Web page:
State v. Coates

Annotate this Case

273 So. 2d 282 (1973)

STATE of Louisiana v. Joe COATES.

No. 52913.

Supreme Court of Louisiana.

February 13, 1973.

Rehearing Denied March 8, 1973.

William F. Kline, Jr., Clinton, for defendant-appellant.

William J. Guste, Jr., Atty. Gen., LeRoy A. Hartley, Special Counsel to Atty. Gen., New Orleans, Leon A. Picou, Jr., Dist. Atty., W. Lee Overton, Asst. Dist. Atty., for plaintiff-appellee.

PER CURIAM.

Through habeas corpus proceedings the defendant, Joe Coates, was granted an out of time appeal from a conviction of Accessory After the Fact, La.R.S. 14:25, for which he was sentenced to serve five years in the state penitentiary. On this appeal, he relies upon three bills of exceptions reserved *283 and perfected during the proceedings to obtain a reversal.

Bills of Exceptions Nos. 1 and 2 embrace several objections made by defense counsel during the proceedings, all relating to essentially the same point, to wit: whether or not the trial court erred in admitting certain evidence where it was allegedly in violation of La.C.Cr.P. Art. 484 (Bill of Particulars) and 768 (Use of confession or inculpatory statement; notice to defendant prior to opening statement).

Here, the defendant concedes that the state did supply him with a written confession in answer to his Bill of Particulars and, in addition, was given, gratuitously[1], a summary of inculpatory statements at the start of the trial. It is asserted by defense counsel, however, that the state's omission (from the answer to the Bill of Particulars) of the existence of the oral statements later introduced into evidence, over objections, through the testimony of Deputies Mouffitt and Dousay, denied the defendant due process. Further, counsel contends that the state failed to give timely notice of its intention to use the written confession until some four hours after the trial was underway, in direct contravention of Article 768.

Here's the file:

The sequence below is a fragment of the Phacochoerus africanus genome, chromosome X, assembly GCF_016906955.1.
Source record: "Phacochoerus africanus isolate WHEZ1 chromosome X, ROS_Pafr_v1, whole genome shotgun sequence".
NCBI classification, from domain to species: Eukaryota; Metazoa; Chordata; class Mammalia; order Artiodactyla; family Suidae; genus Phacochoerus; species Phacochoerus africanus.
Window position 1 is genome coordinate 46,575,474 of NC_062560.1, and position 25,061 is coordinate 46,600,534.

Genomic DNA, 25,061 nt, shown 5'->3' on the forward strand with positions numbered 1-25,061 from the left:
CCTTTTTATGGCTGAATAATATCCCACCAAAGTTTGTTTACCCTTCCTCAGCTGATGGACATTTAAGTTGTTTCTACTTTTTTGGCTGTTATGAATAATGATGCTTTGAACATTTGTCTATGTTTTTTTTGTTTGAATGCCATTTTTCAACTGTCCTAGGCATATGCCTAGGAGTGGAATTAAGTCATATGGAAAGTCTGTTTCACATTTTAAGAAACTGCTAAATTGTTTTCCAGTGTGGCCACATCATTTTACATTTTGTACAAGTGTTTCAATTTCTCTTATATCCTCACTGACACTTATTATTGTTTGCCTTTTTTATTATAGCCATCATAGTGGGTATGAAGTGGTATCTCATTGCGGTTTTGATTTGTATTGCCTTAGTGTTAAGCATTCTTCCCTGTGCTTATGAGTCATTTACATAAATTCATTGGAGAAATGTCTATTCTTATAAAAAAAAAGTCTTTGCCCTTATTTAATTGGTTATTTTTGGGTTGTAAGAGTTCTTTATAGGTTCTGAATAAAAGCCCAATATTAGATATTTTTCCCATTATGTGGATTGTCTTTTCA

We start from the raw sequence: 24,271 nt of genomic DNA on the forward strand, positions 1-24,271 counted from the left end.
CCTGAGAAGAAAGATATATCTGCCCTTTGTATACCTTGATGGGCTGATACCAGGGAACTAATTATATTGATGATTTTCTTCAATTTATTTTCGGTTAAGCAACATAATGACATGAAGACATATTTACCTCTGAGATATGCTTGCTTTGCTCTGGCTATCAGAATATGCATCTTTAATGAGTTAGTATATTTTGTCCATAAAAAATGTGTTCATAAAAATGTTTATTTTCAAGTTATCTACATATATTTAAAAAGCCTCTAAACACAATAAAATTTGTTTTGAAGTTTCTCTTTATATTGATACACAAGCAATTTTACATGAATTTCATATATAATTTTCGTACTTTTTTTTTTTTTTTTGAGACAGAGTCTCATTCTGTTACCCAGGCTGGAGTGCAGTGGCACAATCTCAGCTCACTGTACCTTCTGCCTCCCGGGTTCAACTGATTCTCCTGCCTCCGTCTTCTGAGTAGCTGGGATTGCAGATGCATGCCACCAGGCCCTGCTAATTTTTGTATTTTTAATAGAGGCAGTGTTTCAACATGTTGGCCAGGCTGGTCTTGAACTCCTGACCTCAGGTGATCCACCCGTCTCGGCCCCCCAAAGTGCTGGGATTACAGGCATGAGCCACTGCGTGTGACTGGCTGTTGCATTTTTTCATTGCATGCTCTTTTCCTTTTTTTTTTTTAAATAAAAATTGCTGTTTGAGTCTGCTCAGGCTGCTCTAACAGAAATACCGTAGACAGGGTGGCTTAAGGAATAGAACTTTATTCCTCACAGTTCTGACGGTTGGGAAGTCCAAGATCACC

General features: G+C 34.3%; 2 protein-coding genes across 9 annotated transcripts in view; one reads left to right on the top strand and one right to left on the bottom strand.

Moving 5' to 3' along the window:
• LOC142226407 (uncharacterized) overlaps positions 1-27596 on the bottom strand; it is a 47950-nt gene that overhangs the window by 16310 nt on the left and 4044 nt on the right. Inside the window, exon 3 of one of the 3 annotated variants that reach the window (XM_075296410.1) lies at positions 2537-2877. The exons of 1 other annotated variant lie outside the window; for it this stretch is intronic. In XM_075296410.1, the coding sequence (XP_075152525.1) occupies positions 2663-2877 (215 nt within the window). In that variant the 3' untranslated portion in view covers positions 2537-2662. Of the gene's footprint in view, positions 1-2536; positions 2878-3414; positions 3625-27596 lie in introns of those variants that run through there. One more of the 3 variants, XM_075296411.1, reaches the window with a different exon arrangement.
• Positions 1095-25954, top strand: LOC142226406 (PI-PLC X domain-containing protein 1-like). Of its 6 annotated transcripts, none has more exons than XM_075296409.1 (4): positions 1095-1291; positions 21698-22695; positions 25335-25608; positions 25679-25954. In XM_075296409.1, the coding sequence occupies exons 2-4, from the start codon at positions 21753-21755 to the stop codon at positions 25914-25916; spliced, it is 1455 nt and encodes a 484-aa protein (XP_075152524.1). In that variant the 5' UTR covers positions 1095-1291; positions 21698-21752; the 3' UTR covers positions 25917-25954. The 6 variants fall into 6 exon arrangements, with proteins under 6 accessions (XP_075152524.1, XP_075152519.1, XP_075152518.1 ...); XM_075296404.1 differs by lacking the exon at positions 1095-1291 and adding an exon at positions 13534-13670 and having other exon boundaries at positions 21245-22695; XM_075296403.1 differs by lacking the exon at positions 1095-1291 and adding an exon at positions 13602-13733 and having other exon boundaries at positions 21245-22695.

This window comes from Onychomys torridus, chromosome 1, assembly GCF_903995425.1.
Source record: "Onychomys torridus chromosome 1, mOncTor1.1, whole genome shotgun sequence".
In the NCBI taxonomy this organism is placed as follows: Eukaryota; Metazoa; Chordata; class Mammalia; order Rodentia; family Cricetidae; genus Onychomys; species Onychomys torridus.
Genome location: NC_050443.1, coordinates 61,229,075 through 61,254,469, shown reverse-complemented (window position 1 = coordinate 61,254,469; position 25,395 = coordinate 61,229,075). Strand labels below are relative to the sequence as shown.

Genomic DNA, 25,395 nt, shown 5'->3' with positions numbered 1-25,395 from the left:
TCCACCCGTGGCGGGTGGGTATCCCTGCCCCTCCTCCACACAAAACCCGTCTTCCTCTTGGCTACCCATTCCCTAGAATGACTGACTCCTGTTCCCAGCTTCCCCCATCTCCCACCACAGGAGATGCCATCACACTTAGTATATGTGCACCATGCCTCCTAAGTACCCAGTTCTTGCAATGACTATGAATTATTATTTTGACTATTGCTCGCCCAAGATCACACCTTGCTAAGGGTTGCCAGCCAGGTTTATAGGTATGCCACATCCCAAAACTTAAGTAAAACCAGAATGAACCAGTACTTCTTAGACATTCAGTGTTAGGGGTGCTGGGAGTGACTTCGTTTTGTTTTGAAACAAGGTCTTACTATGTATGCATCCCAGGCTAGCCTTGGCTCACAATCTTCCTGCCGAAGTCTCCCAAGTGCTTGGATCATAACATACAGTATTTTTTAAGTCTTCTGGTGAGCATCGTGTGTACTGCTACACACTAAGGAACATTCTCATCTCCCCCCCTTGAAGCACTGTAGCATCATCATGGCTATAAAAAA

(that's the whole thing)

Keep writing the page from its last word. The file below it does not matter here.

Upon hearing defense counsel's move for a continuance based on the state's tardy announcement of its intention to use the statement, the trial court immediately offered defense counsel an opportunity to testify as to the prejudice and surprise resulting therefrom. When counsel chose not to respond to the trial judge's question on the issue of surprise merely standing on what he contended were the absolute and inflexible provisions of Article 768, the trial judge properly concluded that the defense counsel was not surprised by the state's notice and no prejudice resulted. Neither was any claim made that the statements were not given voluntarily or that Miranda warnings were not adequate.

We are in accord with the trial court's Per Curiam which followed this Court's decision in State v. Lacoste, 256 La. 697, 237 So. 2d 871 (1970), that the circumstances connected with these bills, and the mandate given to us under La.C.Cr.P. Art. 921[2] constrain us to find that these bills are insubstantial.

Bill of Exceptions No. 3 addresses itself to allegedly inflammatory remarks in the state's rebuttal closing argument to the jury. Counsel objected to the following statement: